On a few occasions we have spent the night on a shopping center parking lot. One of the funniest was when we were in New Jersey. We got off the interstate to find a place to stop, couldn't find a place to park and ended up getting lost, no idea how to get back to the highway. After a close encounter with a low overpass I decided we would park the next open spot we found. It was well after dark so we pulled in next to a Bed Bath and Beyond for the night. The next morning the manager showed up and asked us to move as we were parked where employees parked. We fell into conversation about our motor home and our full timing lifestyle. He gave us good advice for local traffic conditions. He told us that after 6:30 a.m. the traffic across a certain bridge we were headed for would become completely stalled, stop and go, for about two hours. He gave us directions to get back to the interstate highway. I thanked him, we shook hands and parted friends.

When we boondock we try to arrive in the evening, after peak business hours, and we want to depart in the morning before business really gets going strong. There are two reasons for this. Arriving later in the evening means the parking lot will have more open spaces. Leaving early in the morning decreases the chances of getting parked in by a car parked too close to us. In doing this we are ensuring also that we minimize our impact on the business which has agreed to host us. We always check with businesses to be sure we are welcome and to find out where they prefer us to park. We are finding that Wal-Mart stores are more organized about RV parking and many have preferred locations for RV's to park. We always try to respect that. One we stopped at recently had no room on the lot but pointed us to a gravel area along an adjacent road where they said we could park.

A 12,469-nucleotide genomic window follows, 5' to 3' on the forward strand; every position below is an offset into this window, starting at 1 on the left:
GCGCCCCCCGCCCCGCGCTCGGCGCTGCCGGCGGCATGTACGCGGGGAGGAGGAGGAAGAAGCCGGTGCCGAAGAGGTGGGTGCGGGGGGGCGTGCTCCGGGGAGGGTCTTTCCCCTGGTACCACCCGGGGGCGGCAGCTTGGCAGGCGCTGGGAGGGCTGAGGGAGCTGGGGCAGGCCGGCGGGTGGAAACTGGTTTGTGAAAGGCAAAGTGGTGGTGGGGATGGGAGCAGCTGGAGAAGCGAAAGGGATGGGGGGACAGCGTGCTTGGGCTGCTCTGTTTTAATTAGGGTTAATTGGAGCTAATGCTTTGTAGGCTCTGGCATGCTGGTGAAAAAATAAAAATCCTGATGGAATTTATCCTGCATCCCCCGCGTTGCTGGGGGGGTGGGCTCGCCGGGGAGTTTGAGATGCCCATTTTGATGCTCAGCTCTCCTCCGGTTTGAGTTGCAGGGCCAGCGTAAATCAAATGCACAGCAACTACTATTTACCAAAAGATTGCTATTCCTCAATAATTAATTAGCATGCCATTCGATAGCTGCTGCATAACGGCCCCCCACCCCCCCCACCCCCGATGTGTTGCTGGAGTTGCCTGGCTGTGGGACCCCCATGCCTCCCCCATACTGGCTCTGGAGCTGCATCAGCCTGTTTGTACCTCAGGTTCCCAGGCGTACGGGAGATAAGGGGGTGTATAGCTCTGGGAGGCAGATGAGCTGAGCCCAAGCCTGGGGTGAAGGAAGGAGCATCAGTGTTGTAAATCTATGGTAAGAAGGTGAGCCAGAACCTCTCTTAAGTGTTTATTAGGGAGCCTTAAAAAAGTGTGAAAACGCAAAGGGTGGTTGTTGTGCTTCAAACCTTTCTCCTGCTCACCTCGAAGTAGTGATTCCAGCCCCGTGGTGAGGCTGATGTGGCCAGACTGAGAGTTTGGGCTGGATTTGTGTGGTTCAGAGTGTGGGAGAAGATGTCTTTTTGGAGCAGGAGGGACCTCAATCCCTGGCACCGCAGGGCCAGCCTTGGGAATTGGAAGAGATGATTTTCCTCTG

We have found on occasion a city park which will allow overnight RV parking and a few charming ones that even had electrical hookups for a minimal fee. Some of these are even equipped for longer stays at very reasonable rates. We have seen beach areas and overlooks that allow overnight or even extended stays. If you dare, there are even some beaches were you can pull right out onto the beach and park. Our towing insurance won't pay for being pulled from those kind of locations so we steer clear of them. It could end being a very expensive place to stay! We got permission to stay overnight on the parking lot of the Battleship North Carolina when we arrived just before closing time and told them we wanted to take the tour in the morning. It was a great tour!